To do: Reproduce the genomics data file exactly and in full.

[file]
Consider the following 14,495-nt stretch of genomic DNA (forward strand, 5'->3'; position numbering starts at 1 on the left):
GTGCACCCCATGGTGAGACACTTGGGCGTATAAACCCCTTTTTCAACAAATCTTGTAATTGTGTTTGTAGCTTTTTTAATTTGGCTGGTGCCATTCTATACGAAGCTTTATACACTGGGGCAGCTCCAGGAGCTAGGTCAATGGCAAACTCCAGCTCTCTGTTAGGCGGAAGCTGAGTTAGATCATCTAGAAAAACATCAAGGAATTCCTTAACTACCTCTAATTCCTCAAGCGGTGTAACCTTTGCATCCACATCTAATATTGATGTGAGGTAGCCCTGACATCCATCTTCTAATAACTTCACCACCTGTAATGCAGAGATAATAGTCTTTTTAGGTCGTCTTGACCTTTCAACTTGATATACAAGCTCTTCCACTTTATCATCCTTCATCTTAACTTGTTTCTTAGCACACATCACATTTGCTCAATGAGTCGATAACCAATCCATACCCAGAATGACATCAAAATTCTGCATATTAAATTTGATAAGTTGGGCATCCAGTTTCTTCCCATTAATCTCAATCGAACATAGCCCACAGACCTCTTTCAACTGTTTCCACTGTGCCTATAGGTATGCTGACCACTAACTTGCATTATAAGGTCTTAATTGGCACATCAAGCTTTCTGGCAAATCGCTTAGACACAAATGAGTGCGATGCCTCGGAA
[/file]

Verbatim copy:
Consider the following 14,495-nt stretch of genomic DNA (forward strand, 5'->3'; position numbering starts at 1 on the left):
GTGCACCCCATGGTGAGACACTTGGGCGTATAAACCCCTTTTTCAACAAATCTTGTAATTGTGTTTGTAGCTTTTTTAATTTGGCTGGTGCCATTCTATACGAAGCTTTATACACTGGGGCAGCTCCAGGAGCTAGGTCAATGGCAAACTCCAGCTCTCTGTTAGGCGGAAGCTGAGTTAGATCATCTAGAAAAACATCAAGGAATTCCTTAACTACCTCTAATTCCTCAAGCGGTGTAACCTTTGCATCCACATCTAATATTGATGTGAGGTAGCCCTGACATCCATCTTCTAATAACTTCACCACCTGTAATGCAGAGATAATAGTCTTTTTAGGTCGTCTTGACCTTTCAACTTGATATACAAGCTCTTCCACTTTATCATCCTTCATCTTAACTTGTTTCTTAGCACACATCACATTTGCTCAATGAGTCGATAACCAATCCATACCCAGAATGACATCAAAATTCTGCATATTAAATTTGATAAGTTGGGCATCCAGTTTCTTCCCATTAATCTCAATCGAACATAGCCCACAGACCTCTTTCAACTGTTTCCACTGTGCCTATAGGTATGCTGACCACTAACTTGCATTATAAGGTCTTAATTGGCACATCAAGCTTTCTGGCAAATCGCTTAGACACAAATGAGTGCGATGCCTCGGAA